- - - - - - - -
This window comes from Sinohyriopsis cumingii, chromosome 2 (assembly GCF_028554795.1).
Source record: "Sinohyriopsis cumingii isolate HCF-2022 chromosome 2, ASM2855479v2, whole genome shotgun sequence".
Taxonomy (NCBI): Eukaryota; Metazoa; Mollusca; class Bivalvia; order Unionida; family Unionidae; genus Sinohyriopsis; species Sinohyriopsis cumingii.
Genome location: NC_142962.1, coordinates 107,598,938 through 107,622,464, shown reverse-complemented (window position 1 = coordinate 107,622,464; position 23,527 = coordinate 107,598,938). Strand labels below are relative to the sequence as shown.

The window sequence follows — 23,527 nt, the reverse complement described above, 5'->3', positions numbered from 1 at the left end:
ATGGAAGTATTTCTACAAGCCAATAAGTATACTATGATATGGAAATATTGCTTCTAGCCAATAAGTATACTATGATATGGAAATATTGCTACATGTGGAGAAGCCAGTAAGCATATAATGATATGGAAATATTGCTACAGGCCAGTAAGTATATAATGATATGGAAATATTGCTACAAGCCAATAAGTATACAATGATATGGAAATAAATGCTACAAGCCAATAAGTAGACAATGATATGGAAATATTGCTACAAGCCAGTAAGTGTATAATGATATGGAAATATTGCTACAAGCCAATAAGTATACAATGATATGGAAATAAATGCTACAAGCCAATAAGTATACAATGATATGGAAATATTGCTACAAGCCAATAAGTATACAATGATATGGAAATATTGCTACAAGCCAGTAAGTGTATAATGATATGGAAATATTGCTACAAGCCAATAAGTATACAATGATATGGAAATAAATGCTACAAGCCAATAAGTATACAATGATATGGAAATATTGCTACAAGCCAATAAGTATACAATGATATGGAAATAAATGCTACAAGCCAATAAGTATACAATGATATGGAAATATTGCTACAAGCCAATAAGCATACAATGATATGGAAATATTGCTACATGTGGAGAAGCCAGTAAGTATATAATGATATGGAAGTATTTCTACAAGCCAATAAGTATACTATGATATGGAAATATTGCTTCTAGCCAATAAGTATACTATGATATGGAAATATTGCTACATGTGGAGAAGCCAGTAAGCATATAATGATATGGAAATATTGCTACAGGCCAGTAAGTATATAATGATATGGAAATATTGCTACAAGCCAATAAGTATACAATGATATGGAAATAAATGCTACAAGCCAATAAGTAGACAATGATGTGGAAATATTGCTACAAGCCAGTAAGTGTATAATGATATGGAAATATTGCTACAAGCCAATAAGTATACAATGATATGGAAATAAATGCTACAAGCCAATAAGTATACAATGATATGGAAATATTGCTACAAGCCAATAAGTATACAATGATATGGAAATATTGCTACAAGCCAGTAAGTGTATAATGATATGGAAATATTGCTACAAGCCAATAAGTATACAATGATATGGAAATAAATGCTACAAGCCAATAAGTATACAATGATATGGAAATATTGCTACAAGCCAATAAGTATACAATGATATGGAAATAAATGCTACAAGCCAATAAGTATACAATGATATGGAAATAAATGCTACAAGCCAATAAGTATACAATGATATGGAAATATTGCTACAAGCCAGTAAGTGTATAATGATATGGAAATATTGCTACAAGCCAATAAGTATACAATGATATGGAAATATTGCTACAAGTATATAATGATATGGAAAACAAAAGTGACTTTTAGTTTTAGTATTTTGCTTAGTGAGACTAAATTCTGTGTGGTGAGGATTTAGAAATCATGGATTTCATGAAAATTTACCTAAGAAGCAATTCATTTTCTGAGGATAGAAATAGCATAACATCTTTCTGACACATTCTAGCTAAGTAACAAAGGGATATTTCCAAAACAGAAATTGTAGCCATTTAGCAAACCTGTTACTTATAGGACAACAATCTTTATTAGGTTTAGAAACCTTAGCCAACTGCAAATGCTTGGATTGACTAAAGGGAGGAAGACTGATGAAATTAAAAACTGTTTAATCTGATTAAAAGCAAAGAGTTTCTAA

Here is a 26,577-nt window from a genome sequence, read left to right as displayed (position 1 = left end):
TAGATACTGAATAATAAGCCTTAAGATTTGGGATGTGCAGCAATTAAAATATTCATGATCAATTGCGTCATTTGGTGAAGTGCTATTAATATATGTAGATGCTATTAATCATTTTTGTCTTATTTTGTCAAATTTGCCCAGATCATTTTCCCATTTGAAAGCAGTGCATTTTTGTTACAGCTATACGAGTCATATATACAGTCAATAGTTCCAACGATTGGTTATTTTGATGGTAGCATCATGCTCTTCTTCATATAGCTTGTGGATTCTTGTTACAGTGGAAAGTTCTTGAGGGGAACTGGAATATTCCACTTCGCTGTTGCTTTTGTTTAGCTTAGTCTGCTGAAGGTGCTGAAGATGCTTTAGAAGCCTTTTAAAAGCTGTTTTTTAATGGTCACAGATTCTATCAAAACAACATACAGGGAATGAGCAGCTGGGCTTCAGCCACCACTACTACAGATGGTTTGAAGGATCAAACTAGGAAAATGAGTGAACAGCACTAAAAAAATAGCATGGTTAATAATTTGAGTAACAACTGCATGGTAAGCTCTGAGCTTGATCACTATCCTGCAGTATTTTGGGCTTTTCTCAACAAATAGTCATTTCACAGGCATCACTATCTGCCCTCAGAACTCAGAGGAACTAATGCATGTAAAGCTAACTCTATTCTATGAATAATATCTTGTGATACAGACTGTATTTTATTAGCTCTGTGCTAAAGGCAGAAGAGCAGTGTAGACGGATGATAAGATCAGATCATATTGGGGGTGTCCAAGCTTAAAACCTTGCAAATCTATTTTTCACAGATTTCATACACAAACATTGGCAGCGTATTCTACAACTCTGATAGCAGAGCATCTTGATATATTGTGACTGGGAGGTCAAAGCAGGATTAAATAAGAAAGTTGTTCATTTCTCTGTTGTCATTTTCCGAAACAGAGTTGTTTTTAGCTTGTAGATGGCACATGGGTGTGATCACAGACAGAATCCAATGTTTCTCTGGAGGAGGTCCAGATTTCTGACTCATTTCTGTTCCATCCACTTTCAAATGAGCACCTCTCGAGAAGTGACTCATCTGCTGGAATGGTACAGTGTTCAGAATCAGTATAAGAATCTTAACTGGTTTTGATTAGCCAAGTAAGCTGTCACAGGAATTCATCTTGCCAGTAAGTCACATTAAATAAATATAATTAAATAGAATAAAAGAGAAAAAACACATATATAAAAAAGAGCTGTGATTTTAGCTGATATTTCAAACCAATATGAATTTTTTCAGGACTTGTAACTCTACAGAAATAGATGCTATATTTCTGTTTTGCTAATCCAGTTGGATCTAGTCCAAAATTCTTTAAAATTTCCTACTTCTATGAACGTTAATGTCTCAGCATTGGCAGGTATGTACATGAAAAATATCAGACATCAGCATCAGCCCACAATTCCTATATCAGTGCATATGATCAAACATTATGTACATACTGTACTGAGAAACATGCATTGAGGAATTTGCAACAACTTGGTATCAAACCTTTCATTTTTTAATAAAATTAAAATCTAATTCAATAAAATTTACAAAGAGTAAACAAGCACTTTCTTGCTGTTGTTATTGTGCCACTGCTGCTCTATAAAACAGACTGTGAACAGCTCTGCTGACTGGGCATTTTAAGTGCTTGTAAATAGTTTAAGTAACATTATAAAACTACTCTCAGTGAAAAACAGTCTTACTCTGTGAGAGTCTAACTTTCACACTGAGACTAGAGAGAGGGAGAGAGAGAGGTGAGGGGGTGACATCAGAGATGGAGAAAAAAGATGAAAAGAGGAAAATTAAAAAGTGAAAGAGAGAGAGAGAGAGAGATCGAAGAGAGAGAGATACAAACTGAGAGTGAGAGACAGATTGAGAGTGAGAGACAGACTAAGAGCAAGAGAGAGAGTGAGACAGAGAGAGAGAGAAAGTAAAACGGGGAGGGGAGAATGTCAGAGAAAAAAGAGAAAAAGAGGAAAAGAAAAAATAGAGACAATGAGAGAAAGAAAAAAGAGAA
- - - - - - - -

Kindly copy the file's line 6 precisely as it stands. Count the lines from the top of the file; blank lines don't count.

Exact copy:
ATGGAAGTATTTCTACAAGCCAATAAGTATACTATGATATGGAAATATTGCTTCTAGCCAATAAGTATACTATGATATGGAAATATTGCTACATGTGGAGAAGCCAGTAAGCATATAATGATATGGAAATATTGCTACAGGCCAGTAAGTATATAATGATATGGAAATATTGCTACAAGCCAATAAGTATACAATGATATGGAAATAAATGCTACAAGCCAATAAGTAGACAATGATATGGAAATATTGCTACAAGCCAGTAAGTGTATAATGATATGGAAATATTGCTACAAGCCAATAAGTATACAATGATATGGAAATAAATGCTACAAGCCAATAAGTATACAATGATATGGAAATATTGCTACAAGCCAATAAGTATACAATGATATGGAAATATTGCTACAAGCCAGTAAGTGTATAATGATATGGAAATATTGCTACAAGCCAATAAGTATACAATGATATGGAAATAAATGCTACAAGCCAATAAGTATACAATGATATGGAAATATTGCTACAAGCCAATAAGTATACAATGATATGGAAATAAATGCTACAAGCCAATAAGTATACAATGATATGGAAATATTGCTACAAGCCAATAAGCATACAATGATATGGAAATATTGCTACATGTGGAGAAGCCAGTAAGTATATAATGATATGGAAGTATTTCTACAAGCCAATAAGTATACTATGATATGGAAATATTGCTTCTAGCCAATAAGTATACTATGATATGGAAATATTGCTACATGTGGAGAAGCCAGTAAGCATATAATGATATGGAAATATTGCTACAGGCCAGTAAGTATATAATGATATGGAAATATTGCTACAAGCCAATAAGTATACAATGATATGGAAATAAATGCTACAAGCCAATAAGTAGACAATGATGTGGAAATATTGCTACAAGCCAGTAAGTGTATAATGATATGGAAATATTGCTACAAGCCAATAAGTATACAATGATATGGAAATAAATGCTACAAGCCAATAAGTATACAATGATATGGAAATATTGCTACAAGCCAATAAGTATACAATGATATGGAAATATTGCTACAAGCCAGTAAGTGTATAATGATATGGAAATATTGCTACAAGCCAATAAGTATACAATGATATGGAAATAAATGCTACAAGCCAATAAGTATACAATGATATGGAAATATTGCTACAAGCCAATAAGTATACAATGATATGGAAATAAATGCTACAAGCCAATAAGTATACAATGATATGGAAATAAATGCTACAAGCCAATAAGTATACAATGATATGGAAATATTGCTACAAGCCAGTAAGTGTATAATGATATGGAAATATTGCTACAAGCCAATAAGTATACAATGATATGGAAATATTGCTACAAGTATATAATGATATGGAAAACAAAAGTGACTTTTAGTTTTAGTATTTTGCTTAGTGAGACTAAATTCTGTGTGGTGAGGATTTAGAAATCATGGATTTCATGAAAATTTACCTAAGAAGCAATTCATTTTCTGAGGATAGAAATAGCATAACATCTTTCTGACACATTCTAGCTAAGTAACAAAGGGATATTTCCAAAACAGAAATTGTAGCCATTTAGCAAACCTGTTACTTATAGGACAACAATCTTTATTAGGTTTAGAAACCTTAGCCAACTGCAAATGCTTGGATTGACTAAAGGGAGGAAGACTGATGAAATTAAAAACTGTTTAATCTGATTAAAAGCAAAGAGTTTCTAA